Private companies and public interest: an oxymoron for A2J?

By Antonin Milza

With this blog post, I want to speak not only about ICT4D but more generally about development. The notion of development has interested me for several years. It can be very difficult to give an exact definition of what development is. For me, when I think about “development”, I refer to the development of societies and of all nations in the world. I don’t have a different mental image for “development” whether it is for southern or northern countries. In my mind development is above all else the process that able a Nation to develop itself in order to improve its economy and the living conditions of its citizens. In the northern countries, it was the industrial revolutions in the XVIII and XIX centuries that enabled these Nations - by a better understanding of how scientific knowledge can be transformed into real applications that improve the economy – to increase their GDP, more than in the 1800 previous years. For several reasons, including colonization and decolonization, other Nations in the world, especially in Africa and Asia, didn’t be able to use this phenomenon of industrialization to develop themselves. Today, several countries in Asia, like India and China are catching up with northern countries. Tomorrow, I am sure it will be the same for African countries. The world has changed a lot since the XIX century, and today the solutions and the methods available for a Nation in order to develop itself are thus very different.

It is naïve to think that using the exact same things we used 2 centuries ago will be efficient today. Nevertheless, and again, for me development is not different according to region and the era of history: what are different are the technologies, the opportunities and even the philosophy on which it is based at a given moment. Today, ICT are a good opportunity for Nations to develop themselves, just like the inventions in steel industry, electrochemistry and resource extractions used to be the opportunities of development two hundred years ago. For me, development is both the process and the faculty of a generation to make the most of the context, the current technologies and opportunities to help its country to become stronger.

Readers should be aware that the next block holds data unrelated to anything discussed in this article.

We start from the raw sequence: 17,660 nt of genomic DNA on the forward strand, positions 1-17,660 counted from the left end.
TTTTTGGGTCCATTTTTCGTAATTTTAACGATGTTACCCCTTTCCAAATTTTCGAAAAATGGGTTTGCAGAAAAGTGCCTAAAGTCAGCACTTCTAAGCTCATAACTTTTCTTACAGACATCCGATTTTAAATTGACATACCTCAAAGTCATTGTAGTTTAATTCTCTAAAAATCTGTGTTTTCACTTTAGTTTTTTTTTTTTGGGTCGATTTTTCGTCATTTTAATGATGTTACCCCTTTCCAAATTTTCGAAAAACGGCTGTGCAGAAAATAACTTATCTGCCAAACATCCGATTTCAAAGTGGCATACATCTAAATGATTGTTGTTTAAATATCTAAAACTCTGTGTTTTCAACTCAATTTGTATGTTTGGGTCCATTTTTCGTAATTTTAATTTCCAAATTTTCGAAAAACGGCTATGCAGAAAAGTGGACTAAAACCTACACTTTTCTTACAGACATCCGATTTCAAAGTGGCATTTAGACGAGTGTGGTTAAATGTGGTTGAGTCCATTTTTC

World population and GDP per capita in the last 2000 years (source:

Another question that has interested me a lot is how to be part of this development of Nations? What do you have to do in order to help either your country or other ones to be stronger on the international community? Do you have to work in an ONG or in a government administration in the development area? Can a private company be another good option? Is it possible to work for the good of all in a private company?

Few years ago, it was impossible for me to work for the public interest in a private company. To my mind, because a company focus only on its private interest (make profit) that was totally incompatible with everyone interest. I used to oppose private interest versus good of all. Today, I think that things are more complex than that. Yes, the goal of a private company is to increase its profit, i.e. to make money. But this money didn’t appeared as if by magic. A private company makes money because it does a favor in exchange. Apple makes billions of profit each year, but it is because a lot of people in the world consider Apple products as great products. Maybe these products help you to be more creative or do to your work better and faster. It is an exchange. The company gives you something you want; you give it some money back. I sometimes hear that private companies can’t improve the good of all because they are unmoral. It is not true: a private company is neither moral neither unmoral, it is amoral. A company is only a structure helping people to design new products and services and offer them to people. It is only about trade and exchange, it is a non-sense to speak about morality for such a structure: what can be immoral are effectively the decisions made by the CEO of a company. Humans can be unmoral, companies can’t. Furthermore, we have to remember than 99% of the population work for private companies. You get money thanks to your work for a company. Thus, the more your company is strong the more chances you have to get paid at the end of the month: the private interest of your company is link with your private interest. I have the conviction that sometimes - when the decisions took by the CEO and executive committee are good - the private interest of a company and the public interest can meet. I will tell you the story of a company who has changed my vision of economy and development.